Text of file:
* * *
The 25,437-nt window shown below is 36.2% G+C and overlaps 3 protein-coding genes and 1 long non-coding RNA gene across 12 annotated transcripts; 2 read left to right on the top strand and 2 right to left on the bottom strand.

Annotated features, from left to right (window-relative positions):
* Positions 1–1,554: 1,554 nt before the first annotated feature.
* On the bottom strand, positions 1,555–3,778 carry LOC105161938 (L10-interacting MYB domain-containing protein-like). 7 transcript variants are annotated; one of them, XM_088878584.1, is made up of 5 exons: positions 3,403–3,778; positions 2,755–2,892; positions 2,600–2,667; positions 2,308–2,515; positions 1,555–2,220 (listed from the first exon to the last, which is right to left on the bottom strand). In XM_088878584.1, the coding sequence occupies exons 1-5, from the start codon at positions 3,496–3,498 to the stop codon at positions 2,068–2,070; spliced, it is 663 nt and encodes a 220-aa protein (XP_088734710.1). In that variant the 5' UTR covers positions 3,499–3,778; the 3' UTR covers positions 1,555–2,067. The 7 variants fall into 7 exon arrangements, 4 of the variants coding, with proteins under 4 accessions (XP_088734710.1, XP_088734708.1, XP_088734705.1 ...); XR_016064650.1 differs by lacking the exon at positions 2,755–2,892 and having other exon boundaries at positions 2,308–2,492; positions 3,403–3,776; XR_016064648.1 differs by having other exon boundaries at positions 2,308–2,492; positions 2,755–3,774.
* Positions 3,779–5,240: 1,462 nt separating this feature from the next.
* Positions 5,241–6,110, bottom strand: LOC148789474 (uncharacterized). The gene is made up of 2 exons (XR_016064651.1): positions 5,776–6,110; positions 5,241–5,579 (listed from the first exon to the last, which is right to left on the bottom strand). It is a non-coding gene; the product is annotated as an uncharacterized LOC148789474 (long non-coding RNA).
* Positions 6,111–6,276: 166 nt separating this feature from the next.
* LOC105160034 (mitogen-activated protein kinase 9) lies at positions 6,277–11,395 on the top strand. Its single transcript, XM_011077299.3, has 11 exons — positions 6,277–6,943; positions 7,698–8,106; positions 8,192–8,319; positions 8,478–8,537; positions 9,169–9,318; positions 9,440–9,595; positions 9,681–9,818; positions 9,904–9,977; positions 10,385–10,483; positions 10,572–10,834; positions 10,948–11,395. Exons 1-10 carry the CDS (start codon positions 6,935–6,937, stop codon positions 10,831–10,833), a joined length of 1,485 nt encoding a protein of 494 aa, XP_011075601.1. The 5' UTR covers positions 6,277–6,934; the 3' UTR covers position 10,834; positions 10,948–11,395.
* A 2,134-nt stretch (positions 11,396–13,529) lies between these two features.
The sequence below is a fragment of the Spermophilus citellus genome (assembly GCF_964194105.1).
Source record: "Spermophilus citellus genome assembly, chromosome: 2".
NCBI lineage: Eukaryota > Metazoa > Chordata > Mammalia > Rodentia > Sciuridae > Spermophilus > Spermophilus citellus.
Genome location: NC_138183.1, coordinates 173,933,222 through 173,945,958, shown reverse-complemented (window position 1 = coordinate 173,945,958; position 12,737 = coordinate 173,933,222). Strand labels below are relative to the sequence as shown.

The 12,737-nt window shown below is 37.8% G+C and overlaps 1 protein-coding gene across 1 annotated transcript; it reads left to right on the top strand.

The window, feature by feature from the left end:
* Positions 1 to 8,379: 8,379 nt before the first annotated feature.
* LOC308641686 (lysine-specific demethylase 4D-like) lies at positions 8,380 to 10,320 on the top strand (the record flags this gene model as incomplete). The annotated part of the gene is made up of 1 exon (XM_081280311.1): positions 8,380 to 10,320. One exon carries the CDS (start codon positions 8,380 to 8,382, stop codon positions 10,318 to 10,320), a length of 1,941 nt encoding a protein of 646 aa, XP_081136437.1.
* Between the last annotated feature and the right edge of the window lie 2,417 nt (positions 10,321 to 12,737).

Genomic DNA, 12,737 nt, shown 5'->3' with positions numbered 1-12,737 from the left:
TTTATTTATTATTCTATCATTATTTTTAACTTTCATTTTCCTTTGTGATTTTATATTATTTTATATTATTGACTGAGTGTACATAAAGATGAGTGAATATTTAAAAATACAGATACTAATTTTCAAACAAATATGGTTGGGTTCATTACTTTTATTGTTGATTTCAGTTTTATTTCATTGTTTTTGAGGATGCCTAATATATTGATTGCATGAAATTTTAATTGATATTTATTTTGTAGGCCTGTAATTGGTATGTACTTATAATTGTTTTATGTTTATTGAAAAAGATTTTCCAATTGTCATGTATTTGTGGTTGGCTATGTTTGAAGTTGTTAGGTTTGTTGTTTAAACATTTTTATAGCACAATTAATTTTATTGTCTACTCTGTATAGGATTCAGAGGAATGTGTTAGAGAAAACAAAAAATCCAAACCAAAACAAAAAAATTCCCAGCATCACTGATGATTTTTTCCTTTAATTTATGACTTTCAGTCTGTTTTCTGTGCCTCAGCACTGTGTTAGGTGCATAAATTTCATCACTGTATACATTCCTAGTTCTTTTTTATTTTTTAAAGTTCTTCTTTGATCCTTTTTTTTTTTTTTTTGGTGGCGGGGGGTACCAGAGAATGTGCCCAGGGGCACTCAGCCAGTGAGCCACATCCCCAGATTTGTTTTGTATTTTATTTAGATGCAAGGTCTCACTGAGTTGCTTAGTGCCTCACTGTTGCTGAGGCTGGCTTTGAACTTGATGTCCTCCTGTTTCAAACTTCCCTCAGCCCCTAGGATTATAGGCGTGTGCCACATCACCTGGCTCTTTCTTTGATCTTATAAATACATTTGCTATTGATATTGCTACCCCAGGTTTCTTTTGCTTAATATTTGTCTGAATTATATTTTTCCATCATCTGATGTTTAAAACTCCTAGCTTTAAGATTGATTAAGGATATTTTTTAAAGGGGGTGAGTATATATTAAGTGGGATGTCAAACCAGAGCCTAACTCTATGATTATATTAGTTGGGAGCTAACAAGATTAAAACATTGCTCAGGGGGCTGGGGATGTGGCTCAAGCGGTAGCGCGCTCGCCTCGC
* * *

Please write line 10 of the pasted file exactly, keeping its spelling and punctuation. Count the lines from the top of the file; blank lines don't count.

The sequence below is a fragment of the Spermophilus citellus genome (assembly GCF_964194105.1).